Society establishes the means of categorizing persons and the complement of attributes felt to be ordinary and natural for members of each of these categories. Social settings establish the categories of persons likely to be encountered there (Goffman, 1963: 2).
Irwin Katz (1981: iii) notes that the stigmatised can include a multitude of different societal groups - each of which comprises individuals with 'attributes that do not accord with prevailing standards of the normal and good. They are often denigrated and avoided' either overtly or covertly' (Katz, 1981: iii). Goffman (1963: 48) argues that the 'visibility' of a given stigma is 'crucial' in deciding whether an individual (or group) is stigmatised or not. Wan (2003: 281) suggests:
Attributes such as skin colour and particular physical impairment provide visible evidence of stigma, so [that] their bearer can be immediately discredited. The more prominent the stigma, the more likely it will effect the individual's social interactions.
Given that social settings contain implicit 'categories of persons likely to be encountered there' (Goffman (1963: 2), Goffman asserts: 'We lean on these anticipations that we have, transforming them into normative expectations, into righteously presented demands' (Goffman, 1963: 2).
This process is largely unconscious. We only become aware of our assumptions when confronted with individuals or groups who do not meet them. In practice these assumptions become demands. Goffman (1963: 3) describes stigma as 'an attribute that is deeply discrediting' within a particular social interaction. Focussing on societal attitudes towards people with attributes that fall short of public expectations, he argues that a stigmatised person is 'reduced in our minds from a whole and usual person to a tainted, discounted one' (Goffman, 1963: 3):
By definition, of course, we believe the person with a stigma is not quite human. On this assumption we exercise varieties of discrimination, through which we effectively, if often unthinkingly, reduce his life chances. We construct a stigma-theory, an ideology to explain his inferiority and account for the danger he represents, sometimes rationalizing an animosity based on other differences, such as those of social class. We use specific stigma terms such as cripple, bastard, moron in our daily discourse as a source of metaphor and imagery, typically without giving thought to the original meaning (Goffman, 1963: 5).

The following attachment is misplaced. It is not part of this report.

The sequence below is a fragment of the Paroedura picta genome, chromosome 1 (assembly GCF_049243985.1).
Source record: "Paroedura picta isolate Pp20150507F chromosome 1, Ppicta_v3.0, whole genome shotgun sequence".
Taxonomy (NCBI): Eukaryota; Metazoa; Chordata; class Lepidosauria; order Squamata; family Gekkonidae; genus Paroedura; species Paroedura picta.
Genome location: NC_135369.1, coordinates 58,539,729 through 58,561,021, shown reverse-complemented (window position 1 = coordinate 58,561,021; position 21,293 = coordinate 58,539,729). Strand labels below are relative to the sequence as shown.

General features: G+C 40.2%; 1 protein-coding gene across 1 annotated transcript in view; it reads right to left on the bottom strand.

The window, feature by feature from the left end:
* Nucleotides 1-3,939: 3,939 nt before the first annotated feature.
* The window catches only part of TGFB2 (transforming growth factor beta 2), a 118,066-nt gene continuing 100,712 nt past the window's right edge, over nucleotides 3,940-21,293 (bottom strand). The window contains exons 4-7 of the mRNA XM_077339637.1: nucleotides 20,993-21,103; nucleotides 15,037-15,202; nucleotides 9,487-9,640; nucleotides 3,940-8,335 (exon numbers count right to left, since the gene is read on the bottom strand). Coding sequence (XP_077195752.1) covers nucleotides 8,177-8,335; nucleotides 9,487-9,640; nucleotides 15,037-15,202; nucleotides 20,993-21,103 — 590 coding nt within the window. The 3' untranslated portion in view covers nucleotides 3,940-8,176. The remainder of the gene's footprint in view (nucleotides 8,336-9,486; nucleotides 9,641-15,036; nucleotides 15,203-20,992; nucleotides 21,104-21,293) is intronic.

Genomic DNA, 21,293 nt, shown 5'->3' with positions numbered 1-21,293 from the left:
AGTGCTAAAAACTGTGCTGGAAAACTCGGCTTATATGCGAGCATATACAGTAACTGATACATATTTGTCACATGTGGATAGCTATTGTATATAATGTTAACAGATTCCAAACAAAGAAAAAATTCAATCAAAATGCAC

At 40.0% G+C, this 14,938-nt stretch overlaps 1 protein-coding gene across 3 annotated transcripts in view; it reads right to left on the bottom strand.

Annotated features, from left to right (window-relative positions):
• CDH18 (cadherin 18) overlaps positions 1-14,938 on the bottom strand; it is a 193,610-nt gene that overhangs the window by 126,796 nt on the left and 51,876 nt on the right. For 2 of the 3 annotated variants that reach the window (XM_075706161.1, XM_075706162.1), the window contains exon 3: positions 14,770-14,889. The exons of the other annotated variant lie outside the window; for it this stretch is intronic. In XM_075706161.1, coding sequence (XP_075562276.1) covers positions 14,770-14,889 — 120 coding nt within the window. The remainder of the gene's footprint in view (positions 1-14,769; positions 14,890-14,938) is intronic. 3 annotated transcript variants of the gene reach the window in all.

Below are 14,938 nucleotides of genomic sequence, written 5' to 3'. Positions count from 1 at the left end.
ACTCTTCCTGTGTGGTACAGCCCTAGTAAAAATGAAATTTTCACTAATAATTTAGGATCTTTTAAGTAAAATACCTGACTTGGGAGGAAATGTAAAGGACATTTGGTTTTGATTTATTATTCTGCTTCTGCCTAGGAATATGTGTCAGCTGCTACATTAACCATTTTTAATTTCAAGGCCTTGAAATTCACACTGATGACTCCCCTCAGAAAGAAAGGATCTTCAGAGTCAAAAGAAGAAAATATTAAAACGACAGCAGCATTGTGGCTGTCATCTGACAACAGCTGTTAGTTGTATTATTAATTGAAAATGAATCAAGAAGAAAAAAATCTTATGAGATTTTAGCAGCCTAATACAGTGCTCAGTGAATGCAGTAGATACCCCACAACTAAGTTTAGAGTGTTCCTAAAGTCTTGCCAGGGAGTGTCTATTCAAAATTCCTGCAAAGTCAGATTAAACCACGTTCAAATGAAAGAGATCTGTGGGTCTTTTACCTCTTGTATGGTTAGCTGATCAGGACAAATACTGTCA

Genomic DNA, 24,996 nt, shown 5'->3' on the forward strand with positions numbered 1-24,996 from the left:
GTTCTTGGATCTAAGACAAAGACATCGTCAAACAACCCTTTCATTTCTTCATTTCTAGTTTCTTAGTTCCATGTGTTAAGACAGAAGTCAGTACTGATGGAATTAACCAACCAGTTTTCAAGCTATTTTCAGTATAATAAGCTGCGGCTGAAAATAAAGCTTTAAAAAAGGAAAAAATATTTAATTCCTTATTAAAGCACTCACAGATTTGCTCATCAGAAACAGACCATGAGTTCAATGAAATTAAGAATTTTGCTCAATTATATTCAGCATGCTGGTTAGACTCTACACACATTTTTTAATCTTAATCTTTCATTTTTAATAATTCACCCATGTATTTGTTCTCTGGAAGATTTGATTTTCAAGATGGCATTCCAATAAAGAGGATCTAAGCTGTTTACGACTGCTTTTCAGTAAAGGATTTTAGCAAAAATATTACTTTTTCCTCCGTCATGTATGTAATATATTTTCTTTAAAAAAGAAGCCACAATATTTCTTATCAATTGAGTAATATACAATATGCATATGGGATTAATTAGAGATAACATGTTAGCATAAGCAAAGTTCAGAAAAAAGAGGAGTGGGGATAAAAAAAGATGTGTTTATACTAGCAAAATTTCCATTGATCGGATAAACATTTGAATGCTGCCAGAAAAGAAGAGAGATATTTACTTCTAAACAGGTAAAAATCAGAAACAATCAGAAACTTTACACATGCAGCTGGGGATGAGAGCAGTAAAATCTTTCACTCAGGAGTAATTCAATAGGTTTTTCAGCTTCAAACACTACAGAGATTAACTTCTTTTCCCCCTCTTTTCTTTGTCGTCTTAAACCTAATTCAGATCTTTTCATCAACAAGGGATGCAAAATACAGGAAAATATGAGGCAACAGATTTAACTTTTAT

Goffman (1963: 7) adds that a 'stigmatised individual tends to hold the same beliefs about identity that we do. The rub here, of course, is that such an individual understands that others (so-called 'normals') do not accept him as an equal, causing him 'to be intimately alive' to his failure to live up to his failure to meet the norm. The stigmatised individual can then become dominated by shame, 'arising from the individual's perception of one of his own attributes as being a defiling thing to possess' (Goffman 1963: 7).
A climate of hostility and divisiveness, intolerance - dichotomies of 'us' and 'them' - can then emerge. In the case of young Muslim Lebanese-Australians in NSW, the atmosphere has been set since 3 March 1998, when the then NSW Premier Bob Carr denounced so-called 'Lebanese gangs' in Sydney's South-West on the front page of the Sydney Morning Herald. Crimes by persons of Lebanese ancestry - especially if they happen to come from Muslim families - have been showcased by the NSW media ever since. The NSW State Government, the Commonwealth Government and a few senior NSW Police spokespersons have been keen to feed this media frenzy for their own purposes. These powerful entities have collaborated to craft and perpetuate the stereotype of Lebanese so-called 'Middle Eastern youth gangs'.
As Paul Tabar (2002) explains, these powerful entities (he calls them 'identity definers') do so because it empowers them:
to criminalize particular cultures by assigning to these cultures the mysterious power to generate criminal elements in society despite structural problems of unemployment, economic globalisation and institutional racism that are all encountered by migrant communities and migrant youths.
The September 11 terrorist attacks in 2001 and the 2002 Bali bombing frame the international political environment for this stigmatising atmosphere. These international atrocities only exacerbate the demonisation of young Lebanese-Australians in NSW, as the 'identity definers' utilise them, to buttress their supposed 'case' against these young people.
From stigma to social disaster?
Yet, if we stop and ponder for a moment, we can observe that it is not unusual in modern society for young people of any faith community or ethnic origin to face problems 'fitting-in'. Like all youth in Australia, young Muslim Lebanese-Australians must contend with many challenges impacting on their identity - including stress and low self-esteem, stereotyping and stigmatisation. A kind of internal war is frequently played out, within the bodies of these stigmatised young people, between their own perceptions of themselves and those that society has formed about them. Rejected as equals by society, they can feel that society assesses the very attributes that make them what they are (their Muslim and Lebanese-Australian identities) as sources of shame. It is little wonder, then, that many of these youth conclude that 'normals' typically think negatively about them.